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Yasmin Shariff's Comments

  • Comment on: BBC slammed for ‘bias’ after Patty Hopkins is sidelined in TV show

    Yasmin Shariff's comment 7-Mar-2014 1:28 pm

    Well done for highlighting the BBC’s cavalier attitude towards women architects (5 March 2014). The story of the Brits Who Built the Modern World has been oversimplified in an unacceptable, misogynistic account that reinforces the discrimination of women in the profession. The low pay (25% less) and poor registration numbers (21%) highlight current conditions and the last thing we need is such a poor account of history from the BBC. Airbrushing Patty Hopkins out of the illustration is entirely consistent with the way that Female Brits who Built the Modern World have been airbrushed out of living memory and their work trivialised and overlooked. Many have had their names and achievement absorbed into their partners. The true story of British Modernism is more complicated than the Famous Five playing with lego or mechano and building a Brave New World. Before any of the famous five were born, Norah Aiton and Betty Scott had designed and built, in 1931, one of the first high tech buildings in Britain- factory offices for Aiton & Co. in Derby. This pioneering steel framed building is an early exemplary piece of high tech design, yet hardly anyone has heard of it. Neither was there any mention of Mary Medd or Alison Smithson who both pioneered high tech school design. These women, like Su Rogers and Wendy Foster in Team 4, were not accessories and architecture was not a part-time interest or hobby when they weren’t changing nappies or cooking wholesome meals. For these pioneering women, architecture was a full time career, a profession they were passionate about and they were determined to make a mark in against all the odds. They were financially, intellectually and technically as adept as their male partners. It is about time their story was told. Equally yours Yasmin Shariff

  • Comment on: RIBA's chief executive should consider a vow of public silence

    Yasmin Shariff's comment 15-Sep-2013 12:38 pm

    Paul Finch has cut to the core. Instead of facilitating members the RIBA has become autocratic and a gatekeeper. The Doric Club had to fight tooth and nail to get together at Portland Place and as for RIBA-USA the Memorandum of Agreement has become a farce. Council has not even been permitted to hold its own dinner club! Democracy at the RIBA is Orwellian with some Council members on the Board are more equal than others. Elected Council members not on the Board have found it virtually impossible to represent members and had to resort to putting Motions to Council. Stephen is a good architect with a business brain and we will need his skills and commitment to turn around an Institute that has been running a deficit budget and frustrates its members initiatives rather than facilitating them.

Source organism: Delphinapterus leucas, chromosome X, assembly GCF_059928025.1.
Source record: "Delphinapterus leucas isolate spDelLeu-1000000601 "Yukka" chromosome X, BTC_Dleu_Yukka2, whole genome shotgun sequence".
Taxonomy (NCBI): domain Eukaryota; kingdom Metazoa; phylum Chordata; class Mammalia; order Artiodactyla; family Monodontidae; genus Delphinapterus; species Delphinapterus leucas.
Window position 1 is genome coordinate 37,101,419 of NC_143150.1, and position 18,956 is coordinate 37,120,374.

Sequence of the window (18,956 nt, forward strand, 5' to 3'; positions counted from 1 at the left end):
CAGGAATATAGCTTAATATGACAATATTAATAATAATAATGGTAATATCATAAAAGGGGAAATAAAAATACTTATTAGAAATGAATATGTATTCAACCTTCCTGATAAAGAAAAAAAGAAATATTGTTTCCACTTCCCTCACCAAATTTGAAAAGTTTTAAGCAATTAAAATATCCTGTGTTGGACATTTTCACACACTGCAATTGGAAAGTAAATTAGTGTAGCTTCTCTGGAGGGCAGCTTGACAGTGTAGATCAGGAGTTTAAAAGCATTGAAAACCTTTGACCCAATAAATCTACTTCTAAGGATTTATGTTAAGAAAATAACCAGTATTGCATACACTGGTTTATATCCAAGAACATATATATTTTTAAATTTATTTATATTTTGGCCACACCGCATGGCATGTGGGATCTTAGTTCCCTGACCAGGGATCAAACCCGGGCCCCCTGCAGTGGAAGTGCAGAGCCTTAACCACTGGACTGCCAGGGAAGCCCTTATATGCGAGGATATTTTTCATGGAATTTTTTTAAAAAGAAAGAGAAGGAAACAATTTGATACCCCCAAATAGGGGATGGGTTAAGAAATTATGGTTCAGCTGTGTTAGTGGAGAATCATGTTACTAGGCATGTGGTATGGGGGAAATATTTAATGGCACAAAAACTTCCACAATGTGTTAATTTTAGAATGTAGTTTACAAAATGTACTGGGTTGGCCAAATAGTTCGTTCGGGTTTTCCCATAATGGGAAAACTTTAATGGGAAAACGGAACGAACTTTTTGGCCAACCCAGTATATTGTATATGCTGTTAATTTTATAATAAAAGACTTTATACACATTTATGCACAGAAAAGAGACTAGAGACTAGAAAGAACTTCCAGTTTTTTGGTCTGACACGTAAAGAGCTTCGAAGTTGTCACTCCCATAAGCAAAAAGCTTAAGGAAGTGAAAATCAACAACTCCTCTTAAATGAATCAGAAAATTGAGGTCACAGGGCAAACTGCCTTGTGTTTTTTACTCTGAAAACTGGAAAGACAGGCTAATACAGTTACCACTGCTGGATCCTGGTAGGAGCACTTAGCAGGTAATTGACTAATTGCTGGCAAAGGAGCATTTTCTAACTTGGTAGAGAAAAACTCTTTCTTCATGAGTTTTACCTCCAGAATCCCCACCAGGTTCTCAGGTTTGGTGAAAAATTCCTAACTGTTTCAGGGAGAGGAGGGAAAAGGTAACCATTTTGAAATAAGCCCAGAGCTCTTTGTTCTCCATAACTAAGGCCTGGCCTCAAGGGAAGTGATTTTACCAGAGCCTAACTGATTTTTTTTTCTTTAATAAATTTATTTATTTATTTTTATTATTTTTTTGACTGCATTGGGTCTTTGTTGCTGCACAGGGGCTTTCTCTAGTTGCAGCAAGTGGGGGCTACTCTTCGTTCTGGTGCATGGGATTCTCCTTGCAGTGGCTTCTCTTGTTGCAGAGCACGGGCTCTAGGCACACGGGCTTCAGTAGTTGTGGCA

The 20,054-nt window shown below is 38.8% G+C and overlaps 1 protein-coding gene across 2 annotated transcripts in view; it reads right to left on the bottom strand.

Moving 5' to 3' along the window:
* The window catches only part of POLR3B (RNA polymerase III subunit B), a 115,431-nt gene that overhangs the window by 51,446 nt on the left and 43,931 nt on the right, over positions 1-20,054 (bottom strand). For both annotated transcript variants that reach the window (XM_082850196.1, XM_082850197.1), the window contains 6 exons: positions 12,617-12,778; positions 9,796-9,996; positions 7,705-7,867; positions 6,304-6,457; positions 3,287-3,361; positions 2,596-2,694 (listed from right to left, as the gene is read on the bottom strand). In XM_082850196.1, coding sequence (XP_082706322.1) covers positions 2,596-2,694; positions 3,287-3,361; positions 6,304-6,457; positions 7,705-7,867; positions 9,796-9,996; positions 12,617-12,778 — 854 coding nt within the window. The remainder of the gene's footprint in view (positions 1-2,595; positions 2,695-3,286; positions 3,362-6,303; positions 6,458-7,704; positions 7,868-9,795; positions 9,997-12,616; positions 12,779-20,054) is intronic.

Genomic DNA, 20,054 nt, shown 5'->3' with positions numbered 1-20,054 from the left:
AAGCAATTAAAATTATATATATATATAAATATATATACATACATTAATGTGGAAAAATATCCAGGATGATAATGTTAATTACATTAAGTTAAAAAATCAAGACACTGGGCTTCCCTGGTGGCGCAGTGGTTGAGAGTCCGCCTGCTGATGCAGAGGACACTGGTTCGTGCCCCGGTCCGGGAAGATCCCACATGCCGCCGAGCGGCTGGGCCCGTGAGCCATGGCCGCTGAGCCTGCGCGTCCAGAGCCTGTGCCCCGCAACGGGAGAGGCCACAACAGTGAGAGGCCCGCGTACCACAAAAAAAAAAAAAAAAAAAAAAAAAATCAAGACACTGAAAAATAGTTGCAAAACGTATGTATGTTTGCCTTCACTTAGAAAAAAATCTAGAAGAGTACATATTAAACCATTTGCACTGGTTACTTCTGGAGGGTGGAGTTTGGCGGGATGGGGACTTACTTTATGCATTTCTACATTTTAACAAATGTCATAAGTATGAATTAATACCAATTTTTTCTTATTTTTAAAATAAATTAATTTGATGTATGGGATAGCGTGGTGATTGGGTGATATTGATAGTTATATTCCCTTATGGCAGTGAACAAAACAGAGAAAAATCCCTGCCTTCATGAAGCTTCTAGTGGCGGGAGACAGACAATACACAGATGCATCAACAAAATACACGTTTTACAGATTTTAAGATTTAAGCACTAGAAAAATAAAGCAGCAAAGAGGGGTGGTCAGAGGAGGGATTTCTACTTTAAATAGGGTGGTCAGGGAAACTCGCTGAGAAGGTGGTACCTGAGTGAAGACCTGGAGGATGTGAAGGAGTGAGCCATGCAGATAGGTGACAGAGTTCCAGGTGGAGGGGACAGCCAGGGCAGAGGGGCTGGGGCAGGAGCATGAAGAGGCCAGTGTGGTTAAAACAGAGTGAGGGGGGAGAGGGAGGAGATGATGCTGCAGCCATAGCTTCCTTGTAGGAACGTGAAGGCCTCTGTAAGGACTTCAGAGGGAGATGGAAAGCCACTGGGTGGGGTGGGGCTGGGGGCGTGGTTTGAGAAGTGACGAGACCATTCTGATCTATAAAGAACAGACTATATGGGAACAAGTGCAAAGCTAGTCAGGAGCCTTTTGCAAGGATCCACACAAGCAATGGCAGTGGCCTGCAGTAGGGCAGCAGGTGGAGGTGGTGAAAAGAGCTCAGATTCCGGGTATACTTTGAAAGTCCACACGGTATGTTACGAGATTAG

• Comment on: RIBA-USA damns Portland Place’s second US body as ‘waste of money’

    Yasmin Shariff's comment 15-Aug-2013 5:20 pm

    We need all the friends we can get but not by snubbing existing members. Setting up the RIBA-USA required great energy and enthusiasm. It is a great shame that a row has broken out at a time when we desperately need to work hard to raise the profile of members and the institute. Members are the life blood of the RIBA and I hope that the new Council will resolve any differences so that the enthusiasm and energy of members is harnessed and not frustrated. Members here and abroad should feel that the RIBA will facilitate and support any initiative relevant to their context and not be an impediment.

  • Comment on: HCA strategist reveals large scale opportunities for architects

    Yasmin Shariff's comment 10-Jun-2013 8:41 am

    Yes we need more homes, lots of them and urgently but this call seems like a cancerous growth of 'urban' extensions. If we upgrade our existing settlements we will not have to spend a fortune on infrastructure and any development fund can be spent on social cohesion projects. What we don't need is coffins for the living dead where housing is provided with plush bathrooms and little social connection. Great for accessing hearses but bereft of places to meet and greet, learn, waltz and work.

  • Comment on: Correa: ‘We must create cities where the poor are not dehumanised’

    Yasmin Shariff's comment 23-May-2013 3:42 pm

    Its not just about cities in India- our cities are dehumanising the poor. Poor infrastructure, poor social housing investment, poor space standards and poor design aspirations = poor 2020 vision!

  • Comment on: Obituary: Paolo Soleri (1919 - 2013)

    Yasmin Shariff's comment 18-Apr-2013 10:19 am